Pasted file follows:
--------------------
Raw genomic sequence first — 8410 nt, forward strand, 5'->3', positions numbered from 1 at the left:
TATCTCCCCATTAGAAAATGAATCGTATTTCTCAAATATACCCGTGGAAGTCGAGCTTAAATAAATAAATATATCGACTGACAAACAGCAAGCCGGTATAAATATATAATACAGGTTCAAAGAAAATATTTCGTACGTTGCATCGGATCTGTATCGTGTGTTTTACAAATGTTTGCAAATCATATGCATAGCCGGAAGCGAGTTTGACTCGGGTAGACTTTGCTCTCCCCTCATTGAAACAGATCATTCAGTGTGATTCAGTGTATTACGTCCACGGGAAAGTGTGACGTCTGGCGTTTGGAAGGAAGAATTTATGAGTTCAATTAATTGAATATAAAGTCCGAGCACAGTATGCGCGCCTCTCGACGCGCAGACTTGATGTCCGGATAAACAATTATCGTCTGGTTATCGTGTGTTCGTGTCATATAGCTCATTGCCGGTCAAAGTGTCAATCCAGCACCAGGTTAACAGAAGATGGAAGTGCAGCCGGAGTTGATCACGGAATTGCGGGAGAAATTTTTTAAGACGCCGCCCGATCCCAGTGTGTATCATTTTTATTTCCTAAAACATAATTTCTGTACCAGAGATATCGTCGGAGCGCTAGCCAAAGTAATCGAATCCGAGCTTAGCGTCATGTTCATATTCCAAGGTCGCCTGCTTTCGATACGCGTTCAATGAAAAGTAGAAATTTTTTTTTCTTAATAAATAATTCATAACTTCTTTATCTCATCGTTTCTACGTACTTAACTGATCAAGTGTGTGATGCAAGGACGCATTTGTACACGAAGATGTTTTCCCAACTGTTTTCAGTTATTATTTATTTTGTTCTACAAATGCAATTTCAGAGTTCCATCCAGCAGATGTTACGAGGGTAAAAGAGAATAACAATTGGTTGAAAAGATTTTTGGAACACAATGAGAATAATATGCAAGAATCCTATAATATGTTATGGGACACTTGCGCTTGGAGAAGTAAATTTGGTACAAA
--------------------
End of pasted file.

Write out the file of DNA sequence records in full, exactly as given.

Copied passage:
Raw genomic sequence first — 8410 nt, forward strand, 5'->3', positions numbered from 1 at the left:
TATCTCCCCATTAGAAAATGAATCGTATTTCTCAAATATACCCGTGGAAGTCGAGCTTAAATAAATAAATATATCGACTGACAAACAGCAAGCCGGTATAAATATATAATACAGGTTCAAAGAAAATATTTCGTACGTTGCATCGGATCTGTATCGTGTGTTTTACAAATGTTTGCAAATCATATGCATAGCCGGAAGCGAGTTTGACTCGGGTAGACTTTGCTCTCCCCTCATTGAAACAGATCATTCAGTGTGATTCAGTGTATTACGTCCACGGGAAAGTGTGACGTCTGGCGTTTGGAAGGAAGAATTTATGAGTTCAATTAATTGAATATAAAGTCCGAGCACAGTATGCGCGCCTCTCGACGCGCAGACTTGATGTCCGGATAAACAATTATCGTCTGGTTATCGTGTGTTCGTGTCATATAGCTCATTGCCGGTCAAAGTGTCAATCCAGCACCAGGTTAACAGAAGATGGAAGTGCAGCCGGAGTTGATCACGGAATTGCGGGAGAAATTTTTTAAGACGCCGCCCGATCCCAGTGTGTATCATTTTTATTTCCTAAAACATAATTTCTGTACCAGAGATATCGTCGGAGCGCTAGCCAAAGTAATCGAATCCGAGCTTAGCGTCATGTTCATATTCCAAGGTCGCCTGCTTTCGATACGCGTTCAATGAAAAGTAGAAATTTTTTTTTCTTAATAAATAATTCATAACTTCTTTATCTCATCGTTTCTACGTACTTAACTGATCAAGTGTGTGATGCAAGGACGCATTTGTACACGAAGATGTTTTCCCAACTGTTTTCAGTTATTATTTATTTTGTTCTACAAATGCAATTTCAGAGTTCCATCCAGCAGATGTTACGAGGGTAAAAGAGAATAACAATTGGTTGAAAAGATTTTTGGAACACAATGAGAATAATATGCAAGAATCCTATAATATGTTATGGGACACTTGCGCTTGGAGAAGTAAATTTGGTACAAA